| 2 of 4, ILINIZA NORTE
Right after setting up our tents at our 12,000-something-foot base camp, rain started to fall. Jen, me and Cosme (our Sherpa-height Ecuadorian guide with oxygen-rich Incan blood running through his veins) sought shelter in our "kitchen" tent, which is where we met another team (with the same company) – Javier, a pilot from Spain; Elke, a dentist from Brazil; Pavel, an elevator technician from the Czech Republic who is currently living in Vancouver, Canada; and Franklin, their guide. There were some minor language barriers, but everyone was very friendly.
As we ate some tasty soup and Ritz crackers for dinner, we noticed a small stream of water trickling through the tent, which quickly turned into a small creek. Cosme and Franklin spent a good amount of time digging a trench to keep the water from flooding us out. Meanwhile, we could hear a waterfall cascading onto the road, where it was completely dry just an hour prior.
Earlier that morning, I remembered Cosme telling us that Iliniza Norte was dry and that it rarely holds snow, so technical tools wouldn't be necessary. But I just knew the upper mountain was getting hammered with snow as the torrential rain continued to pummel us.
That evening, sleeping was difficult because the rain continued to pour and we kept struggling to keep our down sleeping bags away from the wet areas of the tent.
Here are the only clear images I have of the Ilinizas (the first one is a photo of a postcard and the second one is a photo of a poster in one of our hotels):
Here are some images I took from the drive to our base camp:
(Yes, that's a guy chopping coconuts in the middle of the road.)
The next morning, at almost 6 a.m. and a couple hours into our hike, we made it to the empty Refugio Nuevos Horizontes hut and my concerns were confirmed. A thick and wet fog cloaked the mountain and a fresh layer of snow and ice coated everything from the hut to the summit.
Beyond the hut, the climb became much more challenging. It was a low-visibility rollercoaster ride of narrow, exposed ridges and steep gully traverses. But in a somewhat twisted way, I was really enjoying it.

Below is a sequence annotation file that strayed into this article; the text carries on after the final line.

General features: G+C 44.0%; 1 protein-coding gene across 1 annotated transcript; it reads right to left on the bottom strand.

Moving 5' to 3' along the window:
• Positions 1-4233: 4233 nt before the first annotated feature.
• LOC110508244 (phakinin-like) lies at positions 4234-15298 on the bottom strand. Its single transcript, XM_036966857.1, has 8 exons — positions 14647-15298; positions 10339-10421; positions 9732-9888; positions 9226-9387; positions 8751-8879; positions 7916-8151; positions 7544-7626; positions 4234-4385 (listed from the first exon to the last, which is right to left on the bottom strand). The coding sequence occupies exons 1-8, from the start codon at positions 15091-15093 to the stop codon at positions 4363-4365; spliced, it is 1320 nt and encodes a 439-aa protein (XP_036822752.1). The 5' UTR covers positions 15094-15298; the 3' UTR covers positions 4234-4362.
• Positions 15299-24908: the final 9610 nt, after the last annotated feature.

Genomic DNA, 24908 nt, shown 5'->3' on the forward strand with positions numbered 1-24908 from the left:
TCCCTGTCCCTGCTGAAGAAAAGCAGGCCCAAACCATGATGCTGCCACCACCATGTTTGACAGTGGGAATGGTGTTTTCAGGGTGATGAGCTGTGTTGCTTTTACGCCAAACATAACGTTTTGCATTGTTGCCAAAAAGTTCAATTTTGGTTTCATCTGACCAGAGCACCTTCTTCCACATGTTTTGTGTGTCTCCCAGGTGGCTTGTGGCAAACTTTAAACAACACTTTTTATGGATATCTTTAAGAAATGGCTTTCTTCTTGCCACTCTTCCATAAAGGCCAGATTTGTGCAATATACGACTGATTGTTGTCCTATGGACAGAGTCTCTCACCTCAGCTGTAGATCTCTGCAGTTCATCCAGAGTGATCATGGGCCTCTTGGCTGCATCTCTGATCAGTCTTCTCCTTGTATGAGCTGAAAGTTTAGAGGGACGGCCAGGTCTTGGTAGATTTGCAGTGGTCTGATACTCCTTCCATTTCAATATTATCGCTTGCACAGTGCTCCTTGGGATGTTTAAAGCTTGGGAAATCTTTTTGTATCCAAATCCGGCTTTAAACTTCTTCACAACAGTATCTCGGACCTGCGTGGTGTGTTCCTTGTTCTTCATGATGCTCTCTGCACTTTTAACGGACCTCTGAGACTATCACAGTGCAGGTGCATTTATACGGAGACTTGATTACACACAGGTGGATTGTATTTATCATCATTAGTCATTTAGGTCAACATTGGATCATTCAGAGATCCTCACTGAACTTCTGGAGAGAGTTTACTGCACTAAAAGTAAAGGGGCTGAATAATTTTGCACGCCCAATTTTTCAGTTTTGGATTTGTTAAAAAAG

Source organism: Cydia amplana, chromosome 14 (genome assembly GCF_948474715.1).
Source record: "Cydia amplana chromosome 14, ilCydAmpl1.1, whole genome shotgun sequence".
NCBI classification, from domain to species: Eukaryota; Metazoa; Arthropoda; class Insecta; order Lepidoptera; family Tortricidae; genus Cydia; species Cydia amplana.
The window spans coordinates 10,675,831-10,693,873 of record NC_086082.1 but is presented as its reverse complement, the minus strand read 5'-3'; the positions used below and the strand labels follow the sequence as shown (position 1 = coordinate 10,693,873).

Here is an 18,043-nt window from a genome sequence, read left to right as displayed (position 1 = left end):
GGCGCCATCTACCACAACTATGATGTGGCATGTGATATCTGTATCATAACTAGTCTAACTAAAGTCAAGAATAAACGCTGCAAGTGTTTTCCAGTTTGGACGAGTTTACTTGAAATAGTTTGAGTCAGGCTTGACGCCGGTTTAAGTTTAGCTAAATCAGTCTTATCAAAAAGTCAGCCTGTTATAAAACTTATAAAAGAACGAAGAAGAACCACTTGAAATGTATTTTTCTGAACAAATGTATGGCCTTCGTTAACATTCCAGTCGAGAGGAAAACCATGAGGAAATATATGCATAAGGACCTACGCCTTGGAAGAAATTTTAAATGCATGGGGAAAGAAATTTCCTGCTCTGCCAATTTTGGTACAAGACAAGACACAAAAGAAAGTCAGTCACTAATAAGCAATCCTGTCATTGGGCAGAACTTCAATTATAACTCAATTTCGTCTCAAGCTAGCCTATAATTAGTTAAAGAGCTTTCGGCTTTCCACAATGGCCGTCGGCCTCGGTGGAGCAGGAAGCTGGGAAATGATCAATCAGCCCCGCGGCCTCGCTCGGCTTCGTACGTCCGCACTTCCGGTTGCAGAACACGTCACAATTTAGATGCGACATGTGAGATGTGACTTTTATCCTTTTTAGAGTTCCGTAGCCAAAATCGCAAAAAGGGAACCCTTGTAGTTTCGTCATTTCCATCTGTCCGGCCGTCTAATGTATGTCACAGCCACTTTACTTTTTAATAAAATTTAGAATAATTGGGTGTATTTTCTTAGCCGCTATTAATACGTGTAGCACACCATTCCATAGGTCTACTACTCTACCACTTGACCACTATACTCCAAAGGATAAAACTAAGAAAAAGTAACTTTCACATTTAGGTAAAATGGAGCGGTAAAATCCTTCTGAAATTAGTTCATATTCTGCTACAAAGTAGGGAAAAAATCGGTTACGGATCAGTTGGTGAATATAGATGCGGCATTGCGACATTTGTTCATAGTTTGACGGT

I wasn't expecting to climb on exposed, snow- and ice-covered rock, but nothing exceeded our abilities or comfort zones. That said, there were still a few sections that were a little dicey, requiring extra time to brush snow off rocks and search for good holds.
On our circuitous route to the top, we did many Class 3 moves and at least a few Class 4 moves. Shortly after 8 a.m. we made the summit unscathed and it felt good to stand on top, especially after such a challenging climb.
Climbing back down was a bit more difficult, but it was no more challenging than some of the climbs we've done in Colorado in the early spring.
Eventually, we passed the other team on their way to the top; you can see two of them in the middle of this photo:
We later learned that Elke took a little extra time on some sections, and she had to be belayed on the way down. This was understandable, as the snow and ice on the exposed rocks definitely ratcheted up the difficulties.
As we descended, Cosme kept asking us if we wanted to take a break, but Jen and I don't really take breaks. We just stop briefly to change layers, drink water and wolf down food. I don't think Cosme's used to guiding people that don't take a lot of breaks.
By the time we made it back to our base camp at around 10:30 a.m., we were completely soaked to the core. I think that was the wettest I've ever been on a mountain in my entire life.
On the drive out, Jen snapped this photo of the mountain:
That night we stayed at a quaint, country hotel called Cuello de Luna, which is Cotopaxi's other name that translates to Neck of the Moon.
Throughout the evening we spent our time drinking beer and drying gear.
Thumbnails for uploaded photos (click to open slideshow):